Dislike: Facebook Gets Downgraded

Facebook (NASDAQ:FB) just celebrated 1 billion users with a 90-second commercial reminding everyone just how essential the social network is, but investors don’t seem impressed by the milestone, as the stock fell as much as 3.3 percent Monday on concerns that the company won’t be able to deliver on its promise to monetize mobile advertising.

Facebook also got hit with a ratings cut from Richard Greenfield at BTIG. According to Bloomberg, Greenfield reported: “We have grown increasingly concerned with Facebook’s mobile monetization approach.” Greenfield put a “Sell” rating on the stock, with a price target of $16 per share.

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Facebook’s fall may in some part be related to Zynga’s (NASDAQ:ZNGA) suffering — shares of the social gaming company tanked on October 5 after it reported a substantial decrease in its revenue outlook. Zynga is fairly dependent on Facebook as a platform, while Facebook gets a cut of Zynga’s revenue. The relationship between the companies means their shares sometimes move in sympathy. When users were spending hours a day on “Farmville” they were exposed to much more advertising, which strengthened Facebook’s position in the past. Now that users are spending less time on games hosted by the social network, that position has weakened.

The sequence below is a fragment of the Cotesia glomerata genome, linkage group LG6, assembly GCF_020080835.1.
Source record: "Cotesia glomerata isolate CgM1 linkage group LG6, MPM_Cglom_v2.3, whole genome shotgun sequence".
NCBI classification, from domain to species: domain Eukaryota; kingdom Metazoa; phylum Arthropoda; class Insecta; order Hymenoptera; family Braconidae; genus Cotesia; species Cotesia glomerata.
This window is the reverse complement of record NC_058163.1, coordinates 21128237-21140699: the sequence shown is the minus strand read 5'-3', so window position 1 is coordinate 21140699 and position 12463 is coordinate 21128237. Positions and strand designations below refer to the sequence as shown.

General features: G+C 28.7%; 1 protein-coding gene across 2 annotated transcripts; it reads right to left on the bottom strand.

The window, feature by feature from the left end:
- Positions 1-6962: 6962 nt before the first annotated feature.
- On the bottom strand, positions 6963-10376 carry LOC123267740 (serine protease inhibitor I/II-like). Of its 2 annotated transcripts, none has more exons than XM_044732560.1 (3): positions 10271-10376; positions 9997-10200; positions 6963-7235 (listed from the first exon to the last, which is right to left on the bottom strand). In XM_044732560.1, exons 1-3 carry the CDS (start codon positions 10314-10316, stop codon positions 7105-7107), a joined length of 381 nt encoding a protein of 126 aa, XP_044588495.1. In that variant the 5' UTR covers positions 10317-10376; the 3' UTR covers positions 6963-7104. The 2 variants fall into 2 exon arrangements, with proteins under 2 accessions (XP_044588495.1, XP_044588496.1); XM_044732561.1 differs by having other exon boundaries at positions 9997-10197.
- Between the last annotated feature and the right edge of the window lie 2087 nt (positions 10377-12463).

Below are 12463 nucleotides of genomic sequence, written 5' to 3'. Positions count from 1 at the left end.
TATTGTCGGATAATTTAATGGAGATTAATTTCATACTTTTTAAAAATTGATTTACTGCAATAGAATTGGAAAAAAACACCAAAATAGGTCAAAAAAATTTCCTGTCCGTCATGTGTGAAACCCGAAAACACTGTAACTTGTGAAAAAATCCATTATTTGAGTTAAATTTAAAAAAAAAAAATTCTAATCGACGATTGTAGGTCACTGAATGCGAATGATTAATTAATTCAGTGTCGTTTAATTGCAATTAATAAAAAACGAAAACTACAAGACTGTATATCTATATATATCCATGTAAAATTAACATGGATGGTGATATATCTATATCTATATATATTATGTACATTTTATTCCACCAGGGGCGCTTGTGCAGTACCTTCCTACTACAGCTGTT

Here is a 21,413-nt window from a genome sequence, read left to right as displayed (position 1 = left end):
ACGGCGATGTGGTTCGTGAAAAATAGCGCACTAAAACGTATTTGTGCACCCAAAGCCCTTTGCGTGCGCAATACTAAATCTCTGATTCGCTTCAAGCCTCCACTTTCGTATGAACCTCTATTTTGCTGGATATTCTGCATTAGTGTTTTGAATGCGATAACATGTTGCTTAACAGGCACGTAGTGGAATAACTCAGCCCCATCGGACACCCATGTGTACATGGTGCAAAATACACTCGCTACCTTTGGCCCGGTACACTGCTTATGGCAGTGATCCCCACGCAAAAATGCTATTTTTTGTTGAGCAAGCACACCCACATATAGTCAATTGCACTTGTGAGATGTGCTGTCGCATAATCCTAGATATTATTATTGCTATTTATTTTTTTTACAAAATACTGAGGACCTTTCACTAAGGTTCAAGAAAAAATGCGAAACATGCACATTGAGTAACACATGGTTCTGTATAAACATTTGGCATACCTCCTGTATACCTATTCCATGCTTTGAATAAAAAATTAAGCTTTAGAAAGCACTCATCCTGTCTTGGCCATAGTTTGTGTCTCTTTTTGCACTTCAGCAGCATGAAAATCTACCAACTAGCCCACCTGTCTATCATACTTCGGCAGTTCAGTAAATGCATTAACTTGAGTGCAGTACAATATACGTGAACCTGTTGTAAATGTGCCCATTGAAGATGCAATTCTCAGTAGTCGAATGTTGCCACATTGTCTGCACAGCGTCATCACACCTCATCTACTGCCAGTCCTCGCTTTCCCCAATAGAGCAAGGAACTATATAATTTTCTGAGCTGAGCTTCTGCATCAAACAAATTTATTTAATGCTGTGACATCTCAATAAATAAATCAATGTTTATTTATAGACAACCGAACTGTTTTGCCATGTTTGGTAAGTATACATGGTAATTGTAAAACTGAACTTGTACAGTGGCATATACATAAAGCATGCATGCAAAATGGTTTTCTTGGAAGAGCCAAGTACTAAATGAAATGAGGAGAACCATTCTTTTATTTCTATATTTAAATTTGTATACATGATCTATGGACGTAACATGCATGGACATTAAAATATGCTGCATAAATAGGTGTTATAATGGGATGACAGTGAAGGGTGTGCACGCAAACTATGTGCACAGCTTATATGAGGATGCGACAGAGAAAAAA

Greenfield thinks the problem may extend beyond mobile. He writes, “In the face of drastically slowing payments revenues and falling investor sentiment and employee morale, it feels like Facebook is pushing advertising monetization harder than they should be, which we believe will harm user engagement in 2013 and beyond.”

According to eMarketer, Facebook briefly took over the number one spot for display ad revenue in 2011, but will be surpassed by Google (NASDAQ:GOOG) in 2012. Facebook is expected to grow in the space, beating out Yahoo (NASDAQ:YHOO), but consistently losing to Google going into 2014. Part of Facebook’s difficulty is that the social experience it is trying to cultivate is particularly vulnerable to advertising. Monetization strategies in the past have failed because users have complained about how invasive ads ruin the Facebook experience. These difficulties will only be amplified on mobile platforms with much less display space.

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